Grammar Wednesday!

More commonly confused words!

For Organic Mama: her pet peeve is the misuse of “insure,” “ensure,” and “assure.”

Ensure is a verb that means “to secure or guarantee.”

Having two pieces of silver will ensure your safe passage across the River Styxx.

Insure is also a verb, but it means “to guarantee against loss or harm.”

It is wise to insure your home for as much as you can afford; a fire or a hurricane can be devastating to your financial – and emotional – stability.

Assure – also…you guessed it…a verb – means “to declare or state with confidence.”

I assure you, I have no intention of EVER joining a Polar Bear Club.

While it’s difficult to tell whether someone is misusing one of these words in speech (unless you’re listening very carefully or the person is particularly careful in his or her enunciation), it is patently obvious in writing. I’m sorry, but I don’t have a trick to help with the remembering of which word is which; you’ll just have to learn them.

Ms. Kizz asked this question of me today:

“Afforded him WITH no good answers” or “Afforded him no good answers”. I believe it’s the latter but yet again my fanfic addiction has me doubting myself.

Given what I’ve seen of some of the fanfic she reads, she’s got no good reason to question her instincts – some of that stuff is the WORST writing I’ve EVER seen.

While I can’t find any stated rules about this question, my instincts go along with Kizz’s. Afford, in this context, means “to supply or furnish.” It is pretty well understood that one must be supplied or furnished WITH something, so the use of the word “with” is redundant. I say, leave it out – but I have no evidence to back me up on that, so you’re just going to have to take my word on it.

Happy Wednesday!



Filed under Grammar

8 responses to “Grammar Wednesday!

  1. I would either agree on the “with” question or say “no difference.” By definition, both should be okay.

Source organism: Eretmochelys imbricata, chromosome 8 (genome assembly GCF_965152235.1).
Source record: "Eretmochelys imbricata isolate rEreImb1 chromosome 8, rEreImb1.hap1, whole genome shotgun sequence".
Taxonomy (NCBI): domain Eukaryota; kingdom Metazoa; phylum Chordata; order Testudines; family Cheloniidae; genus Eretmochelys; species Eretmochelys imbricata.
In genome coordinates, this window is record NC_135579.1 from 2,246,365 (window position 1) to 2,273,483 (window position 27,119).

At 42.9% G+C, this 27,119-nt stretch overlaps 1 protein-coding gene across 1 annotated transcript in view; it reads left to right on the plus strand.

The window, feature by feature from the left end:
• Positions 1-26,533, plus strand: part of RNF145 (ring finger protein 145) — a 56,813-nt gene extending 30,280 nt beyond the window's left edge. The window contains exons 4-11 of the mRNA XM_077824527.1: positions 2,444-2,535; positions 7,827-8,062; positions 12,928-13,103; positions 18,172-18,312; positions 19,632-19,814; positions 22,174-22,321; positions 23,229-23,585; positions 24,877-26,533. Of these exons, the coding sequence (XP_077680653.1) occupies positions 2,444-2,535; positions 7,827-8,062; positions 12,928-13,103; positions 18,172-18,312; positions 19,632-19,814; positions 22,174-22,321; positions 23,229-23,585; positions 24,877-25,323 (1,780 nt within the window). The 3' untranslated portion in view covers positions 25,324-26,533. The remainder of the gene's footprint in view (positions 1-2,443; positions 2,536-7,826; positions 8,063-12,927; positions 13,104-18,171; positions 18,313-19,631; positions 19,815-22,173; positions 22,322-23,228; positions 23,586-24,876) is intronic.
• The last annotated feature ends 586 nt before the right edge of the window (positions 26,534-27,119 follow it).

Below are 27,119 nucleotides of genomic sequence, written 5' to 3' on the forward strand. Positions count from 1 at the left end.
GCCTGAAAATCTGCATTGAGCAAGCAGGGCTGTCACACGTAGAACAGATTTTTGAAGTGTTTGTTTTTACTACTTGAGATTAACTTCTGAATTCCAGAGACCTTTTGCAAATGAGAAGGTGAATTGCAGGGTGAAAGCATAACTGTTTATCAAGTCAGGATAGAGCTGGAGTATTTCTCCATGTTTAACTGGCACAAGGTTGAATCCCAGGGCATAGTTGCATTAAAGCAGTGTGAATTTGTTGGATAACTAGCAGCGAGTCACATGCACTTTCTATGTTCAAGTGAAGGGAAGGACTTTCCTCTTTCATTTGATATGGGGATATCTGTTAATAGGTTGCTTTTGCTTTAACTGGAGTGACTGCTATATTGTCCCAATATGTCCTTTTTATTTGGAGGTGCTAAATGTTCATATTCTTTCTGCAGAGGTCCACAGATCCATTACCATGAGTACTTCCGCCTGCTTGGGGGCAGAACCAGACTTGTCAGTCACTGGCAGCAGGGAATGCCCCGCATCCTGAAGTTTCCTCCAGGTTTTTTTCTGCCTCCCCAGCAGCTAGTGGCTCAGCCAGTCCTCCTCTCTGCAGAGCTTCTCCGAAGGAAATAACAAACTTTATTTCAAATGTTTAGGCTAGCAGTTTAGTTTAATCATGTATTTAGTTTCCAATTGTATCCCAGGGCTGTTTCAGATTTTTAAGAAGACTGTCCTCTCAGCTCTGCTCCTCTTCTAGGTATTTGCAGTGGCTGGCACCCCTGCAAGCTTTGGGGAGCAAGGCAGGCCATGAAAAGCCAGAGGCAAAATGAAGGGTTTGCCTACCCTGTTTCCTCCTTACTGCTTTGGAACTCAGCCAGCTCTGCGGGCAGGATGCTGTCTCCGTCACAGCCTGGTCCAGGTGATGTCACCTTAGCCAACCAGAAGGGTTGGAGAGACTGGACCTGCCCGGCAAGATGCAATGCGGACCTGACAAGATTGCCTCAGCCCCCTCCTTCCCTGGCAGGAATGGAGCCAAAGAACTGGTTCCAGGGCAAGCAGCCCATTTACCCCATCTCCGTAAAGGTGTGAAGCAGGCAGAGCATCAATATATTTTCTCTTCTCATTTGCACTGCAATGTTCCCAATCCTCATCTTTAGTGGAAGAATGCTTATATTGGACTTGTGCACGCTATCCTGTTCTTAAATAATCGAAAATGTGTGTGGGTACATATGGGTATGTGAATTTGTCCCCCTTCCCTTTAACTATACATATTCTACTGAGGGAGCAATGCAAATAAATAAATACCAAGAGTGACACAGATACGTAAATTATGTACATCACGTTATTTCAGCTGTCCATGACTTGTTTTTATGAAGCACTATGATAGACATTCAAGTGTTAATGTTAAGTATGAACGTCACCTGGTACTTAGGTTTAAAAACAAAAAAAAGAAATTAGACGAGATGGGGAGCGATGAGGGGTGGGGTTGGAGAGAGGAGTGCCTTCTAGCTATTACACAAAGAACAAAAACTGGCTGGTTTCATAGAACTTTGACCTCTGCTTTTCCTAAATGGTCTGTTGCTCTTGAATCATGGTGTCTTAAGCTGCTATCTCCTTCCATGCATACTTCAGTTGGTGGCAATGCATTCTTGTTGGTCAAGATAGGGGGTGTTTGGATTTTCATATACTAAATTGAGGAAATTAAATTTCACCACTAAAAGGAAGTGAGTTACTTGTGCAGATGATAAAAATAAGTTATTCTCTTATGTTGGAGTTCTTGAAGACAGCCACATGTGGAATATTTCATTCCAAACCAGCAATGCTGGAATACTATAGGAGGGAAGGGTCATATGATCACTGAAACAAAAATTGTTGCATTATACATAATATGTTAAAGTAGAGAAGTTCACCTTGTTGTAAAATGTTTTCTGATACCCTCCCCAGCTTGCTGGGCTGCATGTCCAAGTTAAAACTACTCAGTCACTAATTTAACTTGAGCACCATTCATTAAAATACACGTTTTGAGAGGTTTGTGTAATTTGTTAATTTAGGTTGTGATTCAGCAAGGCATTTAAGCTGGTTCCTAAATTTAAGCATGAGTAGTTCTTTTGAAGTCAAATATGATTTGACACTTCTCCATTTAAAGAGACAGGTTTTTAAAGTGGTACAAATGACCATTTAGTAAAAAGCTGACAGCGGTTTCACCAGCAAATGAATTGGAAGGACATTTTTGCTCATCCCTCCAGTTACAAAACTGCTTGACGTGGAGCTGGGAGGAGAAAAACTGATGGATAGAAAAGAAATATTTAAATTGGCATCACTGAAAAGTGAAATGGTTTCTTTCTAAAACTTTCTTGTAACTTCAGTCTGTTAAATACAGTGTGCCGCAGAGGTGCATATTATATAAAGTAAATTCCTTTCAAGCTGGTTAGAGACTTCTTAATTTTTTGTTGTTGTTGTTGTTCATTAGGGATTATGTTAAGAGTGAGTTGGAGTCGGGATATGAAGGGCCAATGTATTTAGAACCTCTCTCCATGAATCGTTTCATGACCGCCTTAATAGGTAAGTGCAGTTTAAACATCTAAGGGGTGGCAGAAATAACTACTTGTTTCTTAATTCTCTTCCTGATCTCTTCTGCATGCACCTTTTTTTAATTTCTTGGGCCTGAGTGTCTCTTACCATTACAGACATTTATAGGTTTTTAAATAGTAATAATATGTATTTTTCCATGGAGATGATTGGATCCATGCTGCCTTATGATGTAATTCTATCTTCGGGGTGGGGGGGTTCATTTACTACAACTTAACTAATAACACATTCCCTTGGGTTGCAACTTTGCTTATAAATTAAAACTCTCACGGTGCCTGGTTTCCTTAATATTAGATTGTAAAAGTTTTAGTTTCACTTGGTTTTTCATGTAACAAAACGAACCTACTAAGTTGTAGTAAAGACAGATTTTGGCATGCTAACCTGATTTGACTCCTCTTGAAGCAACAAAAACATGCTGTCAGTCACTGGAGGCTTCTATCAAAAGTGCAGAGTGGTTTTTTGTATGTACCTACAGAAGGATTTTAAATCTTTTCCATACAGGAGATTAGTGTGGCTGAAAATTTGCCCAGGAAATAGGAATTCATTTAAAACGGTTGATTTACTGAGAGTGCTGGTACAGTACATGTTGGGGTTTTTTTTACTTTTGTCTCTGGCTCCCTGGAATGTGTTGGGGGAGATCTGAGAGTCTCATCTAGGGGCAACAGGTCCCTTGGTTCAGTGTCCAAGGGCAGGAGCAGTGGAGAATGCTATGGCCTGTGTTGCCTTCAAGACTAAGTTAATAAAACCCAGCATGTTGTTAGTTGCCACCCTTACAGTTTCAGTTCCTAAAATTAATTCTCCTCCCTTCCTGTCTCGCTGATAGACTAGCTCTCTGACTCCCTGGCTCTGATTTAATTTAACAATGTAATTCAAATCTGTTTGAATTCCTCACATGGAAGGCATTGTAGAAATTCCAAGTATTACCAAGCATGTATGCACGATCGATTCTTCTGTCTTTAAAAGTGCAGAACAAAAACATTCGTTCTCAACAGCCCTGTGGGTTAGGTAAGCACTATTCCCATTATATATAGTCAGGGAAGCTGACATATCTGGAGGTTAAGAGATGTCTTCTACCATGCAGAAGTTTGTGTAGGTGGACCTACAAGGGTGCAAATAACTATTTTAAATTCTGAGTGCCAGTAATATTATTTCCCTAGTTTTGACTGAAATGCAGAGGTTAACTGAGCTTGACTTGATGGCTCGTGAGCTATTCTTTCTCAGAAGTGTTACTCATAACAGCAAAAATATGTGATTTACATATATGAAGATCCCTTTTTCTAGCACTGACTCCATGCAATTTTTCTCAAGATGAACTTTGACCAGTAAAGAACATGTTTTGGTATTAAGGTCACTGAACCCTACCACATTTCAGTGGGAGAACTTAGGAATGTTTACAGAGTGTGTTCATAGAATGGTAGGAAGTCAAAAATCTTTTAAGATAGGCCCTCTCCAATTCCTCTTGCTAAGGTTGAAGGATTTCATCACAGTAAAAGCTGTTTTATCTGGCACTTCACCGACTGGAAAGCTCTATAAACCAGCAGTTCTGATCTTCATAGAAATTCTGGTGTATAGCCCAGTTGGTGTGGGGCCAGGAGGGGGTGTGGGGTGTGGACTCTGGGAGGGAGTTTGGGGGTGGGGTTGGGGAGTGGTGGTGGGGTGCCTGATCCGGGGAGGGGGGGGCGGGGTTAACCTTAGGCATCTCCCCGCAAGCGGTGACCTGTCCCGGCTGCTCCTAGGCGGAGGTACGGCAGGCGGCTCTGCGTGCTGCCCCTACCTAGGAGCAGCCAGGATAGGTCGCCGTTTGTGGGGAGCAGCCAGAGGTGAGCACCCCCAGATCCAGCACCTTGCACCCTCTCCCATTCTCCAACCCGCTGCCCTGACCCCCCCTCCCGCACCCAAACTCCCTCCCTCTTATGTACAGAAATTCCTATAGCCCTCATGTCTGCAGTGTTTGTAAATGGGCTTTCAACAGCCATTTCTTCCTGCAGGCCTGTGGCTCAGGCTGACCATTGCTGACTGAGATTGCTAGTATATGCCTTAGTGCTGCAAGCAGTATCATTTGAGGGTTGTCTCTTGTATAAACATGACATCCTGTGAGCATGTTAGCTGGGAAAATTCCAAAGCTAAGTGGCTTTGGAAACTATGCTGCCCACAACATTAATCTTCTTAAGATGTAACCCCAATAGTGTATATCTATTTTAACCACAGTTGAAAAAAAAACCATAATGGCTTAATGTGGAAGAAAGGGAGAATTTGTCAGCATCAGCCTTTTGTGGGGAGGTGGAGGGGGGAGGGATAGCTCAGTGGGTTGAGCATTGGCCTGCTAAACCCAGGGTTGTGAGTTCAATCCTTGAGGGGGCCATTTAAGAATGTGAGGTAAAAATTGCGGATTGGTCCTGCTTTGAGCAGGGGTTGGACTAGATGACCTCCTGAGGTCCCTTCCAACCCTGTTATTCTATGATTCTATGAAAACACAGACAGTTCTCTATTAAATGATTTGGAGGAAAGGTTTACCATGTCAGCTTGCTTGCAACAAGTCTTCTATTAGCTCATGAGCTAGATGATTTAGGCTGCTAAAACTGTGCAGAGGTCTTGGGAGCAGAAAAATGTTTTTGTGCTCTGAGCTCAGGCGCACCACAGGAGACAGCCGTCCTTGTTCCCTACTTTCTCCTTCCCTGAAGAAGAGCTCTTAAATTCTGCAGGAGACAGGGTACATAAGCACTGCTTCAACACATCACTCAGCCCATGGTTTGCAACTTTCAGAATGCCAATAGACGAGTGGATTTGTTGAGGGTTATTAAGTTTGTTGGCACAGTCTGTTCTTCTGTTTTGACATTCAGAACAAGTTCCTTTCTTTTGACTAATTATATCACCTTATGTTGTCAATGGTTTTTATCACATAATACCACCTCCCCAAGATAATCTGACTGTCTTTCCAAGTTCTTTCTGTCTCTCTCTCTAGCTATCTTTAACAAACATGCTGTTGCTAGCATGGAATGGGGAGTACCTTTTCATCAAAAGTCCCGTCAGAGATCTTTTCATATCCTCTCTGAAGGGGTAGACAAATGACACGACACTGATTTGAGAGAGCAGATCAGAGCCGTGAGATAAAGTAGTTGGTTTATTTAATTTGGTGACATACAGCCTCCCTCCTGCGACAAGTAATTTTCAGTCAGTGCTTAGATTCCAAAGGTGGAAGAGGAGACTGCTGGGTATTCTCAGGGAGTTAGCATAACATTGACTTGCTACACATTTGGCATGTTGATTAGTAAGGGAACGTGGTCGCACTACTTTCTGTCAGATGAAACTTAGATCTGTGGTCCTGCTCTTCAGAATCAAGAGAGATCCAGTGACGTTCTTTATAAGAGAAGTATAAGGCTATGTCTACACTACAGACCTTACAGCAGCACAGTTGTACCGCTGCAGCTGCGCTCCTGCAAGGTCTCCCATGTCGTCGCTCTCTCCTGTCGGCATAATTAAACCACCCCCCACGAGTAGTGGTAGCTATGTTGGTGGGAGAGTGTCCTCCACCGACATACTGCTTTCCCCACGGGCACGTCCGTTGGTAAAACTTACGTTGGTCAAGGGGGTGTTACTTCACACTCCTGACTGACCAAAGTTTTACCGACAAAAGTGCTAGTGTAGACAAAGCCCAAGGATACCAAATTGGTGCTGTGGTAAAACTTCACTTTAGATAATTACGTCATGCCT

2. First a sentence that I made up with insure and ensure. Sure, it’s a little redundant but it might help with keeping them separate. “Bringing 2 pieces of silver as insurance when you cross the River Styxx will ensure your safe passage.”

  3. What’s a predicate?????

    Prof English’s first exam was today!!! EWWWW. That was a question on the test. Thankfully we didn’t have to define it, just identify one in a sample sentence.

    YAY for grammar!

  4. A “predicate” is just a fancy name for a verb or verb phrase.

    WOW! I should tell my kids, who were griping because I asked them to write two one-page papers between now and next Tuesday, that you’ve had a test already….

  5. Huh, I never knew what a predicate was, even though I’d heard it a lot. Thanks.

  6. Organic Mama

    I wish I could say that I didn’t have pet peeves when it comes to language and its consistent misuse, but for some reason when people write Insure when they mean Ensure, it sends me barking. Minutiae, no doubt, but it’s one of those things that makes me nuts.

    I live with a wonderful man, brilliant doctor, Ph.D, blah blah, who is indifferent to say the least about grammar and spelling conventions. While I suspect he leaves some real pearls in his work to test me when I am asked to “take a look” before he sends it, his haphazard use of apostrophes etc. makes me realize that despite my best efforts in the classroom, and despite the intelligence of some of the students, some kids will never care enough to get the rules down.

  7. WOW, Mama! Really? I didn’t know this about your beloved. I would have suspected, from how fastidious he is in so many other things, that he would be insistent about getting his grammar right.


  8. Organic Mama

    His vocabulary is exemplary, his thought processes and writing erudite and precise, but if there’s an apostrophe in there, he will misuse it. Seriously. Then he doesn’t much care if there is a problem with his capitalization or comma use or … I edit him and he edits me very well, but when it comes to mechanics and spelling, it’s me up at bat. Grr worthy, eh?

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